Wichita attained the status of aviation capital of the USA during the war and retained it in the subsequent decades, with Boeing choosing the Kansas city as one of its main manufacturing bases and the stalwarts of general aviation - Cessna, Learjet and Beech - all establishing factories there. Their presence spawned a large supplier structure of "mom and pop" build to print shops, as well as educational and research institutions.
In the past few years, however, things have been tougher for Wichita. Boeing is departing (though its former commercial arm, now Spirit AeroSystems is not); Airbus talked about but decided against establishing a plant in the city; and the downturn in business aviation, especially at the light-to-medium jet end, has been disastrous for Cessna, Hawker Beechcraft and Bombardier's Learjet, as well as their suppliers.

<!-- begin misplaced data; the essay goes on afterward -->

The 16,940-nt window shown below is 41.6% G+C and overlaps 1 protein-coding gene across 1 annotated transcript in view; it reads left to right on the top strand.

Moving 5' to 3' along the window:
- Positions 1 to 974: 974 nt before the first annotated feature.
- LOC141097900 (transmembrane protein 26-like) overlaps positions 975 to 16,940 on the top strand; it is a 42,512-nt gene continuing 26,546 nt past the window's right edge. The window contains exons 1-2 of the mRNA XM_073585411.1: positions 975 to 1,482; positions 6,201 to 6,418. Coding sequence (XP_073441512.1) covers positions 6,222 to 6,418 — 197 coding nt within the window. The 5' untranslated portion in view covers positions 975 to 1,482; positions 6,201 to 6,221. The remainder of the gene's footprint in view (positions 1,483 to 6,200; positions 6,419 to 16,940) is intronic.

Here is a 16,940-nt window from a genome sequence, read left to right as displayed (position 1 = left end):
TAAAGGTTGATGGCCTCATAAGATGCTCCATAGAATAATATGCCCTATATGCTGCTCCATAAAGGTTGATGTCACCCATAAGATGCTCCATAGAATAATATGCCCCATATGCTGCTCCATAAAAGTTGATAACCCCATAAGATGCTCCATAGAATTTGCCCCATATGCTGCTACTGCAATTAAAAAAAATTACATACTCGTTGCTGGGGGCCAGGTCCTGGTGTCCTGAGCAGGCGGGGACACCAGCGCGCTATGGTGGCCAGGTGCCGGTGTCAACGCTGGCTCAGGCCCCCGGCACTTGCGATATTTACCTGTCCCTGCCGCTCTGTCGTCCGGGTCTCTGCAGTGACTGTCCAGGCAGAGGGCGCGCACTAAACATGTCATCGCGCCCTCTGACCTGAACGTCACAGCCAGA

Stephen Trimble visited Wichita for the 30 October issue of Flight International and found a town determined to fight back. Booming demand for Boeing airliners, especially 737s, is keeping Spirit busy, and there are hints of a sustained recovery in business aviation, even as Cessna and Bombardier continue with new Wichita-based development programmes, including the Cessna Latitude and Longitude, and Learjet 85. Airbus has a busy engineering centre in Wichita and Hawker Beechcraft - though it will exit the business jet market with the closure of the Hawker line - at least is still in business and promising investment in its still-popular Beechcraft King Air brand and other small aircraft.
In our Comment piece, we sum up Wichita's prospects thus: "This medium-sized Kansas city has a depth of experience, skill and talent that cannot be transplanted to a lower-cost market, or replaced by new competitors with only a fraction of Wichita's lifespan. The winds in Wichita are changing - this time in the cluster's favour."